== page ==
I feel your pain grumpylostlittleboy. My d has never been able to hug and has always found communication difficult. Her anxiety around speaking means she blurts out whatever she needs to say as quickly as possible and also gets very angry and refuses to repeat herself if we fail to understand her 1st time around. But last year was even harder because she had just pure hatred for me and her dad. She was angry with the whole world actually which caused he to get in trouble at school. I just want to reassure you that it does pass. In our d the seathing hatred seems to have gone. We still have our very quiet, withdrawn, anxious to speak d left but at least the rebellion/hatred has gone. So i hope that what you're experiencing, especially as he was so different Pre -AN that it will pass with prolonged WR.
But I definitely think it's worth challenging behaviours like Coleen explained. (I think Coleen you might have a book in you to help us navigate the parenting of an ED teen! It's seems to be lacking in the ED literature so far and in my opinion is so desperately needed for us parents). I think Colleen's principle of whatever ED brought in should be dragged out is a fantastic soundbite we should all bear in mind when treating ED.
Keep up your good work and improved times will follow.
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grumpylostlittleboy
Thank you everyone. I think I just needed to hear that my instincts and approach was right, although I was hoping I could ignore it![wink]. Thank you for your story Colleen. I'm still carrying bruises from being kicked in the knees underneath the table. With my son growing taller and stronger than me everyday sometimes the physical and emotional hurt the ED inflicts on the main carer is so dehumanizing I am amazed every day that I can start Groundhog Day again.And again.And again. So good to hear some of you got the old dd or s back after many many months. Gives hope that there is a possibility for my s too.
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Colleen
Thanks, GLLB.  I do want you to hold onto hope.  At the same time I don't want you to think that we were passive in any way.  We didn't expect this to change without a lot of effort.  We were actively daily, working with our d.  Most days it just meant that I knocked on her door and asked a simple question in a pleasant voice.  "Do you need my car this afternoon?"  "I'm doing laundry, do you want anything washed?"  "When do you work again?"  The challenge for her was to reply to me in a civil tone.  I had to brace myself to do this every day.   It was scary.  It was like that story of the lady and the tiger--only I got the tiger every time.

I'm sure there are kids who exhibit this kind of...I don't know...paranoid? borderline personality disordered? behavior and they get better with time and nutrition.  But it didn't seem to be getting better at our house, and it was tearing our family apart.  It was untenable.  It MERITED treatment.  The sad thing is that we couldn't get her t to address this; she just said it was our "new normal" or implied that I somehow deserved it for feeding my d.  We devised our own treatment plan and kept trying things until we were moving in the right direction.  We eventually came up with a Magic List of behaviors that she had to do.  They started out very basic, stuff you'd tell a toddler ("Say 'good morning' when Mom says it to you", "Respond to a text from Mom within the hour") to fairly innocuous group activities like going to a movie with the family and talking about it in the car in a voice loud enough to be heard and finally to more intimate things ("Take a walk with Mom", "Give Mom a hug").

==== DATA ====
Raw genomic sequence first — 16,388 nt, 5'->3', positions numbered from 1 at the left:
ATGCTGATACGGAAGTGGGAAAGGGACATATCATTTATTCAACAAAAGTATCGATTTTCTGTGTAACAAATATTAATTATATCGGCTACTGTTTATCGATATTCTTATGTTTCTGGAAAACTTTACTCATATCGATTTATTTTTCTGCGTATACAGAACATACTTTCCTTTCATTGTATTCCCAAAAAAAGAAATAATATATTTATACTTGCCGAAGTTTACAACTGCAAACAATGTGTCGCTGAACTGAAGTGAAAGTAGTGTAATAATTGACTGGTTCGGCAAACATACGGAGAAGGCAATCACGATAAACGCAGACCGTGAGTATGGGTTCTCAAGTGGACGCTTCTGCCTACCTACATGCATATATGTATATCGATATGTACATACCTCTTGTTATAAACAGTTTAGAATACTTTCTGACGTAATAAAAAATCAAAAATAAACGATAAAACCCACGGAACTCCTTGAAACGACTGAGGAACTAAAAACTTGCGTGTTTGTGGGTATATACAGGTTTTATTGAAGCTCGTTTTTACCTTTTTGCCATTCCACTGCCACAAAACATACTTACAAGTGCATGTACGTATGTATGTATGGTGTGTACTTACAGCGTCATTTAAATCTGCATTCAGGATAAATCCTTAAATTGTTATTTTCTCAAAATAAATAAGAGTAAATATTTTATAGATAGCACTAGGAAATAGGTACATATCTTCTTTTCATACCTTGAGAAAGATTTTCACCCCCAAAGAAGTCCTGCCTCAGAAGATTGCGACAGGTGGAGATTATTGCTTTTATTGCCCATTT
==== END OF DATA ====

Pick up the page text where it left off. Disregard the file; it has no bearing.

Can you work up a Magic List for your son?  Start out small and work up.  Speaking:  Maybe the first step is to be able to respond to a "good morning" with an appropriate response in a normal voice.  Give him lots of chances and practice until it comes close.  That might be enough for the day.  When he's managing that well, add another step.  Ask simple questions and sit at the table until he answers--again in a normal voice.  Touching:  Start out asking him to allow you to touch him briefly on the arm or hand; extend the time a little bit every day, maybe add a squeeze or a gentle rub.  Work it up to a side hug and eventually a full-on hug (I've written about the power of touch in the past--I think it is crucial to recovery as part of feeling loved and also in finding the edges of their bodies).

I'm just spitballing here on the steps you might like to create for your son.  I hope you get the gist.

But I do think it's important to have a plan--a plan that moves them from where they are now toward a normal healthy life.  As long as you are moving along that trajectory, keep going.  But when you describe these very strange behaviors that aren't getting better on their own, then I think it's important to make a plan and start to address it.